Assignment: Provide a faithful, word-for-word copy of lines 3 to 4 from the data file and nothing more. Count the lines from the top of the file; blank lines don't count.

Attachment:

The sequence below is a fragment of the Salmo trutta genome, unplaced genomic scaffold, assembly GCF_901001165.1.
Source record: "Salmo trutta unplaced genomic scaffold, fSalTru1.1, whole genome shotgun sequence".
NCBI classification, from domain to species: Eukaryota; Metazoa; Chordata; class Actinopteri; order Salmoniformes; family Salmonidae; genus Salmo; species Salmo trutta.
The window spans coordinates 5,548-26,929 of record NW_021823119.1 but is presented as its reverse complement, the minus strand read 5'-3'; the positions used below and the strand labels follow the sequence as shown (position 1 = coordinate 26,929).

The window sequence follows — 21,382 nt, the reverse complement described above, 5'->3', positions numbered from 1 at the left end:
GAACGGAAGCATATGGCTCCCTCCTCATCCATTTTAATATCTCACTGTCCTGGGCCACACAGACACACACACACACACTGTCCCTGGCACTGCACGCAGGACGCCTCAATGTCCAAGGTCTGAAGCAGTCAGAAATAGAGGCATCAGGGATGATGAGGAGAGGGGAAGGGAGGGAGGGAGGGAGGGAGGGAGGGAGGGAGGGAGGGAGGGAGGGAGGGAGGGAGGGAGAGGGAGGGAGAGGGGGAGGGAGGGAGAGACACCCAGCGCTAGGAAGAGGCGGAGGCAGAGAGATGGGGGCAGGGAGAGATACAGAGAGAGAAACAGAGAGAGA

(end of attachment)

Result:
NCBI classification, from domain to species: Eukaryota; Metazoa; Chordata; class Actinopteri; order Salmoniformes; family Salmonidae; genus Salmo; species Salmo trutta.
The window spans coordinates 5,548-26,929 of record NW_021823119.1 but is presented as its reverse complement, the minus strand read 5'-3'; the positions used below and the strand labels follow the sequence as shown (position 1 = coordinate 26,929).